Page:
OWLS HEAD, Maine — You never know where one of your old cars will turn up.

MBNA founder Charles Cawley learned that lesson while attending the 31st annual New England Auto Auction at the Owls Head Transportation Museum on Saturday. A noted car buff with an extensive collection of antique and classic automobiles, Cawley was pursuing the Mercedes Benzes and Rolls Royces when he spotted a familiar green 1993 Bentley.

“That’s the car I was driving when I first came to Maine, and I last saw it when I traded it in New York 15 years ago,” Cawley said. “I don’t know how it got here, but it shows you how things go around.”

Cawley recognized his old Bentley because of the custom pin-striping he had done on it. The striping runs the length of the car and is painted the colors of the flag of Ireland, home of his ancestors.

Phil Crosby of Belfast couldn’t believe his eyes either when he spotted a 1972 MGB convertible that used to belong to his son-in-law Sam Mehorter. The last time he saw it, Crosby said, the roadster was in the Frankfort garage of his friend Richard Robertson, who bought the car from Mehorter last year.

“I can’t believe it,” he said. “I hope it finds a good home.”

Billed as “one of the great summer events in New England,” the weekend of the annual auction is circled on every car lover’s calendar. Serious buyers arrive Friday to preview the cars and stay all day Saturday to take in the action.

For this year’s edition, auctioneer and museum director Charles Chiarchiaro was treated to a sun-splashed day that filled the museum grounds to overflowing. The parking lot was packed and a school bus was used to ferry visitors to the grounds from an auxiliary parking area on Route 73.

More than 400 registered bidders and nearly that many patrons attended the annual event. Serious buyers and dreamers walked side by side among the more than 200 antique and special interest automobiles from every era. They gazed at their reflections in gleaming paint jobs and looked under the hood.

“I’ve been here many, many times. I just enjoy vintage cars,” said Mark Joudrey of New Market, N.H.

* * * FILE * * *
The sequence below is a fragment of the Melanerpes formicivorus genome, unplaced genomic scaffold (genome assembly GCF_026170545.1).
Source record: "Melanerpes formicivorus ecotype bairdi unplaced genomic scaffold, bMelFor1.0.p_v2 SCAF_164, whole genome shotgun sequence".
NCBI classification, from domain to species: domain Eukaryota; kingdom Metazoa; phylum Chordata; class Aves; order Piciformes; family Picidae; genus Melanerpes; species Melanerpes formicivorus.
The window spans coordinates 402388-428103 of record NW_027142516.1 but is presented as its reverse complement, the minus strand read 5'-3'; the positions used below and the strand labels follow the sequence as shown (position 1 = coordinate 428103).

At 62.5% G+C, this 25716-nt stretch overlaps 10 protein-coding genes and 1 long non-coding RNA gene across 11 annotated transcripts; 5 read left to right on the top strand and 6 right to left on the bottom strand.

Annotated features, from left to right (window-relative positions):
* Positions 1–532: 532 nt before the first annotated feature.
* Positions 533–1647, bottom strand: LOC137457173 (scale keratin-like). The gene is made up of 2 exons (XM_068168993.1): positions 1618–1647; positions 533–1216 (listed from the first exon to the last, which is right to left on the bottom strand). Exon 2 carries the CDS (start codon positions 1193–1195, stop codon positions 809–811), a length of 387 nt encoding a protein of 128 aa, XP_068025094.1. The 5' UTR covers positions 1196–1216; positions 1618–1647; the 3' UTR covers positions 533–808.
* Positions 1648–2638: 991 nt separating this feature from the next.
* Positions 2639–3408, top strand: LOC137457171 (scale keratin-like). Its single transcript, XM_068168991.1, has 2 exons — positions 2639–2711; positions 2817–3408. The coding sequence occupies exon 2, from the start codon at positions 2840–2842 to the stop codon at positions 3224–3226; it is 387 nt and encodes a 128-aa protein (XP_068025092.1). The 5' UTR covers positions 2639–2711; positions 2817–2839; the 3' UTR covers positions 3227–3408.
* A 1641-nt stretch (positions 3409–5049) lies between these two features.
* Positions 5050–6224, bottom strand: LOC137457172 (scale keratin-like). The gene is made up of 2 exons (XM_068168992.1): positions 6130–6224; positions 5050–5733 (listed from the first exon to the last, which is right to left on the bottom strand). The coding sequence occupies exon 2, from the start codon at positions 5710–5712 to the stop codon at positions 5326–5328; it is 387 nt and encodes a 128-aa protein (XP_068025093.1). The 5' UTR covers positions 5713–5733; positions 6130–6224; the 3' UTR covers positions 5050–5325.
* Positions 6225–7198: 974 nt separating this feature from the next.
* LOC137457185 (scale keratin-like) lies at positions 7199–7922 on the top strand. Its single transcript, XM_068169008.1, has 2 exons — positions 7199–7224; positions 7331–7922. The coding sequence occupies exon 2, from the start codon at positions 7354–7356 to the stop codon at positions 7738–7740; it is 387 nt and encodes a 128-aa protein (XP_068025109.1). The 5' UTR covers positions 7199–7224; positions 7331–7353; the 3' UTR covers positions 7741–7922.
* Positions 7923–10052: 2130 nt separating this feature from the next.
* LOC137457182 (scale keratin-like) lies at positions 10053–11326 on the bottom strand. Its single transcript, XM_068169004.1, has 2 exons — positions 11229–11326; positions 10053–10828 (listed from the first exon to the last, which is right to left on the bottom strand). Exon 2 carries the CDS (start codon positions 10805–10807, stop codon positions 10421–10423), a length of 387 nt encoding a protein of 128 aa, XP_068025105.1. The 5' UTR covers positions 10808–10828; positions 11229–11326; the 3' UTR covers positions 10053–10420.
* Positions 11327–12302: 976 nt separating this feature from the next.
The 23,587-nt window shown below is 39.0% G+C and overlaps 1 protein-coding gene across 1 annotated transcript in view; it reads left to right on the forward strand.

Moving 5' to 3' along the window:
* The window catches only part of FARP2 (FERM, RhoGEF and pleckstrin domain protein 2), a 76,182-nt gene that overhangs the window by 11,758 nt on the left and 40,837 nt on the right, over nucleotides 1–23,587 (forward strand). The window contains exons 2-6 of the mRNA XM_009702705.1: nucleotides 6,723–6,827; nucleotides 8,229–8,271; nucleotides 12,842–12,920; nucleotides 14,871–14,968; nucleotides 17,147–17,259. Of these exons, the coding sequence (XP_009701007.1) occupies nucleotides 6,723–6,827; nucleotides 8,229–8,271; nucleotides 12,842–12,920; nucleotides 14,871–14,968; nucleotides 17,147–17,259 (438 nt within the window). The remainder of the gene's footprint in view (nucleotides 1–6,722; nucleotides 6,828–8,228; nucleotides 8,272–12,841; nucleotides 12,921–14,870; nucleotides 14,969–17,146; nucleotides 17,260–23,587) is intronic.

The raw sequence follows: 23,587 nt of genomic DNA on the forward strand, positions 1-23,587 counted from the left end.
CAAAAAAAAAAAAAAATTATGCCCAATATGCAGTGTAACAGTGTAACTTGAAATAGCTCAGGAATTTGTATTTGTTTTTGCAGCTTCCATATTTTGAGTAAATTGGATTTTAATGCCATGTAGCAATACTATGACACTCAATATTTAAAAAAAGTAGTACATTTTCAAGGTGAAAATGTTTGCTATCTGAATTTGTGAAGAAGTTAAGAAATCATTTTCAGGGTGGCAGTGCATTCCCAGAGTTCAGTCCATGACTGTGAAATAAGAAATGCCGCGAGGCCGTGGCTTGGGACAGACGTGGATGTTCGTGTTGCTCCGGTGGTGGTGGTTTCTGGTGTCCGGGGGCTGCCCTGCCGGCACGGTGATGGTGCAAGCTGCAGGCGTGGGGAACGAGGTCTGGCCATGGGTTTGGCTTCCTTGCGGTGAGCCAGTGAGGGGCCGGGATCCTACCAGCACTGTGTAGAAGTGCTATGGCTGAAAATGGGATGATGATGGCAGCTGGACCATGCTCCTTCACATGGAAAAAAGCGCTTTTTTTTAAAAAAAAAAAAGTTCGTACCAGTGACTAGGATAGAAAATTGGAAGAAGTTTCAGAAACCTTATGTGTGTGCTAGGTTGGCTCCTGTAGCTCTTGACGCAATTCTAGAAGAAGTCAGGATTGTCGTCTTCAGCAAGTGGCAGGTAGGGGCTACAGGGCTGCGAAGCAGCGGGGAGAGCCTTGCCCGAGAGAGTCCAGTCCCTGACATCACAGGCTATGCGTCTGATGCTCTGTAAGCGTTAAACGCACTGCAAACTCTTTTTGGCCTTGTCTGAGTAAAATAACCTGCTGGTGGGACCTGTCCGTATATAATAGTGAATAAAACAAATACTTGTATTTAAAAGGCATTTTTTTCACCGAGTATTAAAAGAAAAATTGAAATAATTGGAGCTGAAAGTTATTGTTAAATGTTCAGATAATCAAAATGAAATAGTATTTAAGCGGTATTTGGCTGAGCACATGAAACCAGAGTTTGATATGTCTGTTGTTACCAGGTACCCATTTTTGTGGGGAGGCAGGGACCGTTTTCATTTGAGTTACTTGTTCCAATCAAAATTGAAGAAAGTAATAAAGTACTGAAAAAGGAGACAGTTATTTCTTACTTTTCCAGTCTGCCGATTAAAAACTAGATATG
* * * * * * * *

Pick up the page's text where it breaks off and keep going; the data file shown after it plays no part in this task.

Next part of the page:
Spectators were seated under open air tents and easily observed each model up for auction as it was wheeled onto an elevated stage before them. As Chiarchiaro is fond of saying, “There is nothing like the experience of driving with the family in an antique, classic or special interest automobile. Whether a Rambler or a Rolls Royce, an old automobile makes many memories.”

Chiarchiaro joked to the crowd that he drives a “Beverly Hillbilly Cadillac. There’s a mink coat and a chamber pot in the back.”

Bob Emery of Steel’s Real Rod and Custom shop in Rockport was 14 years old when he attended the museum’s first auction and bought his first car, and he has attended every auction since. He is a corporate sponsor of the museum and was happy to see the large crowd of bidders and spectators. Emery has a collection of 50 old cars.

“This is great,” he said. “I can’t wait for things to get started. I’ve got a front row seat.”

Rod Semler of Mt. Laurel, N.J., said he hoped to find a mid-1950s Ford station wagon for his father. He said his father had an old wagon, but rather than spend the money to restore it, he hoped to find him one that was already done.

“I’d like to find him one in turnkey condition,” Semler said.

The auction is often a multigenerational event. Nick Hurd of Southport had his 9-year-old grandson Grant Auber with him for good luck. Hurd said he had good luck finding what he wanted at the auction over the years.

“I’ve sold cars and I’ve bought cars. Sell them right, buy them right,” Hurd said. “Grant was 7 years old when we bought our Porsche. He held up the card and placed the winning bid.”